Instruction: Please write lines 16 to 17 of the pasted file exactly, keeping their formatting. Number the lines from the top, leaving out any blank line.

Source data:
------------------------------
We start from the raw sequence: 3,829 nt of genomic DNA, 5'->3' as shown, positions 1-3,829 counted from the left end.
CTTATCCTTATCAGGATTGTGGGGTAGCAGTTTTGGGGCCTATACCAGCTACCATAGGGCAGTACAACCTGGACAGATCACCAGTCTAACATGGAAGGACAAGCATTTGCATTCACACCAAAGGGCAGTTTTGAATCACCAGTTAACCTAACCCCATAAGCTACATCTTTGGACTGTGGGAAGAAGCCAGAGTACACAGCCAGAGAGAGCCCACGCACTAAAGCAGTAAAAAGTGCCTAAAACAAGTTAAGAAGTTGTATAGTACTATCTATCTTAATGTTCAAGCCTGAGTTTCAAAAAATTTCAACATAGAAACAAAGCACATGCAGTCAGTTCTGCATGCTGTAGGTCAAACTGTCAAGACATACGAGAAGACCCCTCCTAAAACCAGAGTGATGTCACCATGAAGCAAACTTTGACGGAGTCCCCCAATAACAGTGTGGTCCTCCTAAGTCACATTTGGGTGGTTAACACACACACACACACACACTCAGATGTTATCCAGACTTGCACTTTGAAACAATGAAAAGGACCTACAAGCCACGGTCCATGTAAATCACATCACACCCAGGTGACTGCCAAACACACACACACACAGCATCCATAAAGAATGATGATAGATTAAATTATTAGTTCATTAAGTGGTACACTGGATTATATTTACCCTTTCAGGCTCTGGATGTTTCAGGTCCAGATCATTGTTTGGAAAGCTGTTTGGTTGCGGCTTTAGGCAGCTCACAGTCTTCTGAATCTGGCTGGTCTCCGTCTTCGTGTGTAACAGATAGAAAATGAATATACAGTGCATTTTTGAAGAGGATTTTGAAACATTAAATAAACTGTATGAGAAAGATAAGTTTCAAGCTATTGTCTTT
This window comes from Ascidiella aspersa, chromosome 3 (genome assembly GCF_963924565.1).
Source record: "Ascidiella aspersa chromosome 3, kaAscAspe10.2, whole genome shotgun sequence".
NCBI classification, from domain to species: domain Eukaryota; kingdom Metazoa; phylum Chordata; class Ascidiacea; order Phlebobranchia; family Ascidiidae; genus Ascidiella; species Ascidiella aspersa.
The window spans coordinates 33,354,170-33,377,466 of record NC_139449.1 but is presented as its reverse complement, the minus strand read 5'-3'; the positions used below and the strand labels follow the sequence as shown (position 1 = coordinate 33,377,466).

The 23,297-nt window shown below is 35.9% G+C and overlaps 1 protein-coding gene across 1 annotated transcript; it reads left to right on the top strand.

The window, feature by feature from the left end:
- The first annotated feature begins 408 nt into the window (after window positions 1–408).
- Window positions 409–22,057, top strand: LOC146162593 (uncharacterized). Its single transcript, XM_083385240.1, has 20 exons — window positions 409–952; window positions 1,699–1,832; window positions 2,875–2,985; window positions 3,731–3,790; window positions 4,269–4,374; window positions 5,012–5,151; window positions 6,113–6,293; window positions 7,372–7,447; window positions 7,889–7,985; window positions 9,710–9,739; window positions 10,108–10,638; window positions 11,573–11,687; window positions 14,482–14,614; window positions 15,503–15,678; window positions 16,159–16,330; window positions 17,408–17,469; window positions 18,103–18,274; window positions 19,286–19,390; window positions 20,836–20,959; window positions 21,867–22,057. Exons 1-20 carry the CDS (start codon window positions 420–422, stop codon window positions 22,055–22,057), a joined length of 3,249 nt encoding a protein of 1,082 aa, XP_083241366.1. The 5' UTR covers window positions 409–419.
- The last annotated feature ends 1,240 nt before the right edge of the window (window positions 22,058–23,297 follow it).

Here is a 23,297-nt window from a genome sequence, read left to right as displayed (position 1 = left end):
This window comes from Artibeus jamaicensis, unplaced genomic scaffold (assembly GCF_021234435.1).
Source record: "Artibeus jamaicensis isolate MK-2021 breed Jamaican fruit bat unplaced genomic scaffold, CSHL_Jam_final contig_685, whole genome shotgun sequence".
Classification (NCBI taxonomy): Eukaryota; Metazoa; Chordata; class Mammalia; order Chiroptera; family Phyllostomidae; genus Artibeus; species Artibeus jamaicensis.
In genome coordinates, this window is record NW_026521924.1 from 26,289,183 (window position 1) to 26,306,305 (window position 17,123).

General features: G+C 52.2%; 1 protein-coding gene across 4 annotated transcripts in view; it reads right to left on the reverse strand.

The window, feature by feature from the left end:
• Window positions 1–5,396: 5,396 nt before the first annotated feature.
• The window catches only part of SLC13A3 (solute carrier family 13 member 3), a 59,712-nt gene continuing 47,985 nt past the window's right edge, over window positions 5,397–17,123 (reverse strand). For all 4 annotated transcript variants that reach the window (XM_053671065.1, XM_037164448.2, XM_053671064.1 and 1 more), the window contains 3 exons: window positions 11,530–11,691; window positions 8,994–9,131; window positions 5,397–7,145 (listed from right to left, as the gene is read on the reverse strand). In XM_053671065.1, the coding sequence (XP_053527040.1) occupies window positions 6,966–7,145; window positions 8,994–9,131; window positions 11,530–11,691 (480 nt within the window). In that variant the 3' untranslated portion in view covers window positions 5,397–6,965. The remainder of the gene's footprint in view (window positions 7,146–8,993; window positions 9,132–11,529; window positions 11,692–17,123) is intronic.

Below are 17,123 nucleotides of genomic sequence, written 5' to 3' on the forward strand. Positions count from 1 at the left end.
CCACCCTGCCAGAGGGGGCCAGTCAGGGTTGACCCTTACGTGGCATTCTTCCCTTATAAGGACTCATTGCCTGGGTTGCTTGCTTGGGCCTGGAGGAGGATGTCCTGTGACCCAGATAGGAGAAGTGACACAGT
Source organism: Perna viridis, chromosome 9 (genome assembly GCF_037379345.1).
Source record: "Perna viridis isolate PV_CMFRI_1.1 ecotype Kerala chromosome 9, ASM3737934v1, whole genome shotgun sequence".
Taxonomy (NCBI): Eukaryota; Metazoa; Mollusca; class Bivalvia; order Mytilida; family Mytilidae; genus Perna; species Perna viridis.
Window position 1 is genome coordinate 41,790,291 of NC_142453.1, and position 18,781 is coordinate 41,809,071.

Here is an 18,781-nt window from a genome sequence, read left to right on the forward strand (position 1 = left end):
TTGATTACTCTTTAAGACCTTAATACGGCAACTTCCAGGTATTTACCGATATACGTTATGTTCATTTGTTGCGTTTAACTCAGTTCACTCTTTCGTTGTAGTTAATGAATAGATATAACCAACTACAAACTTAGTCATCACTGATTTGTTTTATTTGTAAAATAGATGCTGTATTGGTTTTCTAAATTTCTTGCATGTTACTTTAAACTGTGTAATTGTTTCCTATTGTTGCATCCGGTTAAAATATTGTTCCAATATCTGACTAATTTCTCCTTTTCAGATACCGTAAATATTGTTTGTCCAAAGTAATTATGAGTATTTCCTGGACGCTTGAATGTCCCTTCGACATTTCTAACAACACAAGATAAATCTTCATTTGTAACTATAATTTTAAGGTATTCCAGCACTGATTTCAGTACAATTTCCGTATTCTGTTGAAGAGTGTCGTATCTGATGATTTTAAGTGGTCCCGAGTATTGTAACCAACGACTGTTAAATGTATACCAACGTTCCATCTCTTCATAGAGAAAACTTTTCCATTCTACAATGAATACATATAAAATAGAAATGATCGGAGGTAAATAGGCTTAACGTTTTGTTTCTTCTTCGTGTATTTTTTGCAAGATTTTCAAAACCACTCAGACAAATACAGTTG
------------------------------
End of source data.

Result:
In genome coordinates, this window is record NW_026521924.1 from 26,289,183 (window position 1) to 26,306,305 (window position 17,123).

General features: G+C 52.2%; 1 protein-coding gene across 4 annotated transcripts in view; it reads right to left on the reverse strand.